– ConeXus World Global, a two-year-old Louisville IT services and solutions provider, is expanding its operations with the addition of a 7,200-s.f. technical center that will handle support and dispatch operations. The $1.8 million expansion will create 30 new full-time jobs and will help fulfill the company’s growing installation service agreements for the mobile telephone technology. The company currently has eight Louisville employees and two employees at a satellite location in Belgium.
The Kentucky Public Service Commission has accepted a proposed settlement in a rate adjustment case filed by Big Sandy Rural Electric Cooperative Corp. Under the agreement, Big Sandy RECC will receive its requested 3.7 percent increase in annual revenue, but the settlement requires that more of the increase be generated from usage-based energy charges rather than a flat monthly customer charge. The increase will raise the cooperative’s annual revenue by approximately $911,000 to $25.3 million. Big Sandy RECC serves about 13,200 customers in Breathitt, Floyd, Johnson, Knott, Lawrence, Magoffin, Martin and Morgan counties.
Eastern Kentucky University and the University of Kentucky have launched a joint initiative to help prepare students for success in doctoral degree programs and careers in biomedical research. Funded by a five-year, $1.8 million grant from the National Institutes of Health, the Kentucky Bridge to a Biomedical Doctorate for Appalachian Students program will allow students from the Appalachian region to attain a master’s degree at EKU in either chemistry or biological sciences while performing biomedical related research. Upon completion of the master’s degree program at EKU, “Kentucky Bridge” students will have the opportunity to transition to the UK Integrated Biomedical Sciences program, where they can pursue doctoral studies in biomedical research. The universities hope to have applicants begin in the coming Spring 2013 semester.
CCI Industrial Services is investing $1.2 million to expand its manufacturing operations in Somerset. The company, also known as Cable Contracting Inc., will move its existing 2,400-s.f. operation into a 20,000-s.f. facility and plans to add 10 new full-time jobs. CCI Industrial Services opened in Somerset in 2011 and currently employs 37 people. The company uses raw materials such as steel, plastic and wood to manufacture products customized specifically for customers. Its services include machinery moving, piping system installations and repair, sheet metal and duct work, conveyor design, as well as overhead bridge crane installation and removal.
Affinia Brake Parts Inc. is eliminating 75 jobs at its plant in Lincoln County by the end of the year. Affinia currently employs approximately 300 people in Lincoln County, making it one of the community’s largest employers. According to the company, the cutbacks are tied to a decreased demand in North America and excess global capacity.
A $500,000 state grant will be used to help build a Career Path Institute at Todd County Central High School that will offer vocational training classes for high school students during the day and adult vocational and technical training courses sponsored by Hopkinsville Community College in the evening. Among the courses offered by HCC will be electrician training, household plumbing, welding, business courses, computer science, construction, computer-aided design, hydraulic/pneumatic troubleshooting and engineering.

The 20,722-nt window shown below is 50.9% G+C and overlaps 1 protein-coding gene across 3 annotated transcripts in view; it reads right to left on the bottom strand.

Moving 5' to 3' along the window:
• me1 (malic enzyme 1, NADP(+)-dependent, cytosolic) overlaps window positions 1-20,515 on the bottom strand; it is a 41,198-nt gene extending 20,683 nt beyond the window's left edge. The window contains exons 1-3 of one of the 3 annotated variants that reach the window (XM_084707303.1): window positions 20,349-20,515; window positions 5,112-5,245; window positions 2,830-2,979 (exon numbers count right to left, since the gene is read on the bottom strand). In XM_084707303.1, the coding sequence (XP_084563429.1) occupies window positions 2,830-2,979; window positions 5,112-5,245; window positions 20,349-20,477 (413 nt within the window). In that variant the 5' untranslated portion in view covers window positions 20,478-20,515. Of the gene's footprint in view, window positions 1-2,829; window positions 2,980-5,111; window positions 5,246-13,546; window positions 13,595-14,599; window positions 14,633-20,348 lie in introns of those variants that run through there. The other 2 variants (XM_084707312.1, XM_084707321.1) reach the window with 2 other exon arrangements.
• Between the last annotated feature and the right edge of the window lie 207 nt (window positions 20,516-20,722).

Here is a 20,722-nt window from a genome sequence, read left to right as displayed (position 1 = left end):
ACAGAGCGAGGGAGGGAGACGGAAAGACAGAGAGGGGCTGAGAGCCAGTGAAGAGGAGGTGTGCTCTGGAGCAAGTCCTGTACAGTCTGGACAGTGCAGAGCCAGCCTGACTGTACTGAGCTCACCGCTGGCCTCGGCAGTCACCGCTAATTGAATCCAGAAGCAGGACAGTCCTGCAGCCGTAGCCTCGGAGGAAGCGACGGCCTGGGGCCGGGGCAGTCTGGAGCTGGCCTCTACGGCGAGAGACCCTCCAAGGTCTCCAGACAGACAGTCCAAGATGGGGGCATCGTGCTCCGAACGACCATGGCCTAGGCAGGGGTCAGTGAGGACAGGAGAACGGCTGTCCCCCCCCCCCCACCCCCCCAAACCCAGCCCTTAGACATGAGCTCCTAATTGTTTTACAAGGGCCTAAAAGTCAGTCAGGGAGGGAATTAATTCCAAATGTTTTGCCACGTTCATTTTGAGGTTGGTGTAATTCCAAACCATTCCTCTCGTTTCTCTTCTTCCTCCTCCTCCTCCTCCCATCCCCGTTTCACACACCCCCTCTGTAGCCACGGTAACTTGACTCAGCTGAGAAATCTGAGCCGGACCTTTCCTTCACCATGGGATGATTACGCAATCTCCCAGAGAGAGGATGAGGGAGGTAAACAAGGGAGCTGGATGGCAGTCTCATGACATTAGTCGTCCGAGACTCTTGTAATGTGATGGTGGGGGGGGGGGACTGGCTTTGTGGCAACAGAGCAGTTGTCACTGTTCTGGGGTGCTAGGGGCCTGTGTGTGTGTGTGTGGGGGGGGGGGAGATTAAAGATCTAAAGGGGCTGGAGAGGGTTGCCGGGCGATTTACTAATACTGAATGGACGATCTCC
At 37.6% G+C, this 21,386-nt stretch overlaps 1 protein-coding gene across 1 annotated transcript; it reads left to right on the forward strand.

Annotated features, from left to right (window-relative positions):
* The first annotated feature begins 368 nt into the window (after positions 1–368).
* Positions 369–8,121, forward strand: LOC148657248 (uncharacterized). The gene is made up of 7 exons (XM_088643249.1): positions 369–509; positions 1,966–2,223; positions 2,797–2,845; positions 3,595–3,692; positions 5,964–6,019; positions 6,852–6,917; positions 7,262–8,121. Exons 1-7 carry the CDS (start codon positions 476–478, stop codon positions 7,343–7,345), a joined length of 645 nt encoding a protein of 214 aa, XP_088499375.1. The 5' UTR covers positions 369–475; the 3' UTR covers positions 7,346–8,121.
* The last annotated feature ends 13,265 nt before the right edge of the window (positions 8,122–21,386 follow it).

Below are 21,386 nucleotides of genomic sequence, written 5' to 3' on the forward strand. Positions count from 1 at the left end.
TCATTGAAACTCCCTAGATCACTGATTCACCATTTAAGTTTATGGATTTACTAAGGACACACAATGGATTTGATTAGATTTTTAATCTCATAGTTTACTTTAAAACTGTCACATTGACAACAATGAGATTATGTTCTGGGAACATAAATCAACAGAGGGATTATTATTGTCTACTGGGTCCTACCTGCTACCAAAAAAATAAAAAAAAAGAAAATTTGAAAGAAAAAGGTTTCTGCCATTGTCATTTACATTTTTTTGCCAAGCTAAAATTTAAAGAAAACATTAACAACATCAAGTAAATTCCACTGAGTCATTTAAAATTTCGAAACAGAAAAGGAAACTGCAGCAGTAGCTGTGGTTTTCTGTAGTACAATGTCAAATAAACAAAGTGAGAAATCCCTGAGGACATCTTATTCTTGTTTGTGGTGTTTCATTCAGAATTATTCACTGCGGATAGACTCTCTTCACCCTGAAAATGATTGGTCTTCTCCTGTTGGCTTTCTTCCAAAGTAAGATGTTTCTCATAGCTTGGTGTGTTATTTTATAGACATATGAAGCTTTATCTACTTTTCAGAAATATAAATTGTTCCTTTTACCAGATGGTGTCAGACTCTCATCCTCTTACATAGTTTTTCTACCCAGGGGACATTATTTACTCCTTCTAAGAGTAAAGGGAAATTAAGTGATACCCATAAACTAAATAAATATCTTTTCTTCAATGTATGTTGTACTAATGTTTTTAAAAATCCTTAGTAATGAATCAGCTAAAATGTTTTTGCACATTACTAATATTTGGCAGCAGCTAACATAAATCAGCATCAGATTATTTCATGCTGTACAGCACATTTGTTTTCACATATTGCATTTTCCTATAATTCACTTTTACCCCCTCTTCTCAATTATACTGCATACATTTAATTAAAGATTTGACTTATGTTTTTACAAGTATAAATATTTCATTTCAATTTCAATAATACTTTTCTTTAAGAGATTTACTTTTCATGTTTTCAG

The loss of a federal contract has resulted in Computer Sciences Corp. laying off virtually its entire 250-member staff in Williamsburg. The company’s contract to handle record digitization services for the U.S. Citizenship and Immigration Services ended Oct. 31 and has not been renewed.
Asbury Theological Seminary dedicated two new single-student housing facilities last month that are part of the largest housing construction expansion in the seminary’s history. The two newly opened residence halls each feature 11 suites clustered around a large community space, two study rooms and a laundry facility. In January 2011, Asbury opened 100 new townhomes for married students and is currently working on Phase 2 of that project, which will include 50 more townhomes, green spaces and recreational amenities.
– Universal Woods Inc., Denyo Manufacturing Corp. and Catlettsburg Refining LLC have been named as recipients of the 2012 Kentucky Manufacturer of the Year awards. The awards are presented each year based on the following criteria: innovative and entrepreneurial leadership with regard to products, production method or services; recognized leadership in making a key contribution to quality of life in the commonwealth and the community; and active involvement in organizations that advance industry and manufacturing. Louisville-based Universal Woods was the winner in the small business manufacturing category, while Danville-based Denyo and Catlettsburg Refining won in the mid-size and large manufacturing categories, respectively.
– Natural gas costs at the start of the 2012-2013 heating season are projected to be lower than at any time in the last 10 years, according to the Kentucky Public Service Commission. On average, Kentucky customers can expect to pay about 12 percent less, with the average total bill for 10,000 cubic feet – including base rates – projected to be about $85.55. That is down more than $65 since November 2008 – a decrease of 43 percent over the last four years.